So even if the bicycle traffic is right there in front of you, it's not certain people will "get it". Even I didn't get it without a little push in the right direction.

Niall said...

missed that article when it was out, thanks for the reminder,

as one of the 23,600 kids who cycled to school in eighties, it brings back great memories.
however i agree with your comments about 'amateur' cycling, no one ever calls people amateur motorists, but few could give Michael Schumacher a run for their money

Anonymous said...

Good post but I do have to disagree with you on one point:"The fine athletes riding in the Tour de France these days are no better at riding a bicycle than you or I". There are not many people that can hurtle down a mountain pass at speed, even a copenhagen mother ;-).


Mikael said...

I actually wrote "They're better at propelling them at speed in race conditions, sure, "

Anonymous said...

Ah yes but if I had put in the full quote I would not have been able to give a good enough reason to put a link in for a fantastic example of bike handling :-)

Anonymous said...

"You often get the feeling that cycling is the nigga' of the transport world in many peoples eyes. Four decades of oppression... let my people go..."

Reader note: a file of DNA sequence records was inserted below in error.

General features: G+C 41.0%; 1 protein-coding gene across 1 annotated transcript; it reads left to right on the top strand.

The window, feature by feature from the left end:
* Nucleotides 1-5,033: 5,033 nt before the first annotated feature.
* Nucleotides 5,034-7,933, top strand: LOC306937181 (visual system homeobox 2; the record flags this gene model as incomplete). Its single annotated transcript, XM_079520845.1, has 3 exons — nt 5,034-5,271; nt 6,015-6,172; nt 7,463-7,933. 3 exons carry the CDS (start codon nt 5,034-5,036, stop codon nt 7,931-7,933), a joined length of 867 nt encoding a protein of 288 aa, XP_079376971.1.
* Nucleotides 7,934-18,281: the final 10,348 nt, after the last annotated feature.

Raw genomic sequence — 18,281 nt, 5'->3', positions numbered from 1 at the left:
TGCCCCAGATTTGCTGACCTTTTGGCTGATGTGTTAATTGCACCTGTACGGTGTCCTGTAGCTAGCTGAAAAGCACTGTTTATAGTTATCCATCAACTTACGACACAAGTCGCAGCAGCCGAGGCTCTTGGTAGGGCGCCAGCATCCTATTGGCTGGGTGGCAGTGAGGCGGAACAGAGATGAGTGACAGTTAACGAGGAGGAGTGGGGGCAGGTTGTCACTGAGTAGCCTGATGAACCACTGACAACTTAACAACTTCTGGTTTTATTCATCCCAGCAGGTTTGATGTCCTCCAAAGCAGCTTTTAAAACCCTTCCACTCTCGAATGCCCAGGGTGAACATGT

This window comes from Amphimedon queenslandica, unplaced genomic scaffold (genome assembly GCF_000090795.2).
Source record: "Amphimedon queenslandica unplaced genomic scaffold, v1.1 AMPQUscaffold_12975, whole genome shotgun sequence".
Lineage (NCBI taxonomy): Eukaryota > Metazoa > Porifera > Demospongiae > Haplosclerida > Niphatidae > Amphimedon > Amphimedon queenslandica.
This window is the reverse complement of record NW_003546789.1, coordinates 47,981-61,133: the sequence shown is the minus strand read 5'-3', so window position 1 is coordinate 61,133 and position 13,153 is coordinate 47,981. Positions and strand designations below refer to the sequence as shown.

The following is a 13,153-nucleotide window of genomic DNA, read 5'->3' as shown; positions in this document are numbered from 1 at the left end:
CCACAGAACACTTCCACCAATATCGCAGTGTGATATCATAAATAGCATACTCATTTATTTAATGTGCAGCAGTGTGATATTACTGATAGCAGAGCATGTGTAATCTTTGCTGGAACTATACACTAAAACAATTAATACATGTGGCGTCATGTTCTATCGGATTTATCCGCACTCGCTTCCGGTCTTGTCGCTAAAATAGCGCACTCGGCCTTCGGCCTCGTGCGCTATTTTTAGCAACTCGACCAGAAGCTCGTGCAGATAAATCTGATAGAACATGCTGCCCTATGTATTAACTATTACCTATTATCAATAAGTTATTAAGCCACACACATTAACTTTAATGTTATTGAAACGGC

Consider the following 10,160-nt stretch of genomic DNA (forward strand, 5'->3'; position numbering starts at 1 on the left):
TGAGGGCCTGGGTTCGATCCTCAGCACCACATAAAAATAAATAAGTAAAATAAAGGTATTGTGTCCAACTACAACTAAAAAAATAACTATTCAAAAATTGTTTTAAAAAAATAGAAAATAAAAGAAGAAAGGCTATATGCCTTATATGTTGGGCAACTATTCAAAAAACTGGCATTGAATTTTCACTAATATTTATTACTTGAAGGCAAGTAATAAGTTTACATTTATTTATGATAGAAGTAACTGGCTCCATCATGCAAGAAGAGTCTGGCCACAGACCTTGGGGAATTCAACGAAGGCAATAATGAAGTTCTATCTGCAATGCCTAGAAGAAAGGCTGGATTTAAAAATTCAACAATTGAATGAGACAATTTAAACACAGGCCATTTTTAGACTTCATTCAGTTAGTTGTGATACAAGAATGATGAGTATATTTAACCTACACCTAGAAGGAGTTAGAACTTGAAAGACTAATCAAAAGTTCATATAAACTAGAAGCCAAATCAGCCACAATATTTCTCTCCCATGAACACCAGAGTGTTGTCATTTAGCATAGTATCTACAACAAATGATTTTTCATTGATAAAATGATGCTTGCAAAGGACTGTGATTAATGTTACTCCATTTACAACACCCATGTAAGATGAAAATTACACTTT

Wait a second... Am I seriously the only person who finds this kind of problematic?

BG said...

Anonymous 17:41, yes, it's problematic, but forgive the Alberto-Danes -- they know not what they do.

One thing they _do_ know, though -- but they just keep denying -- is that outside of those 15 bike-friendly cities, riding a bike in traffic _does_ take some skill. No more nor less skill than driving a car, mind you -- but most cities do not have biking schools, bikers' ed classes in high school, or biking licenses. Most people in my town can't figure out how to change lanes for a left turn. Seriously. They need some training, but it's mostly unavailable.

Mikael said...

Fortunately, many people in Emerging Bicycle Cultures have driving licences, so they are not completely lost.

It may take more skill to speed recklessly through traffic giving the finger to cars than to do what most people do - ride at normal speeds, taking it easy and taking care.

lagatta à montréal said...

Your post is wonderful. The Irish Times comment piece is almost so, but it has a serious shortcoming towards the end - the writer seems influenced by those baneful "vehicular cycling" types who seem common in some parts of the English-speaking world.

Quote: "The other great enemy of road safety is speed. In order for cyclists to use roads safely (many, including Road Safety Authority chairman Gay Byrne, object to cycle lanes, which are often badly designed and maintained) we need to reduce the urban speed limit to 30km/h".

I agree with him about traffic-calming, and our residential street speed limits have been reduced to 30km/h. But I agree with the worlds's top cycling cities, and with your blog, that the development of a well-designed and well-integrated network of bicycle lanes is key to the tipping point of bicycle use.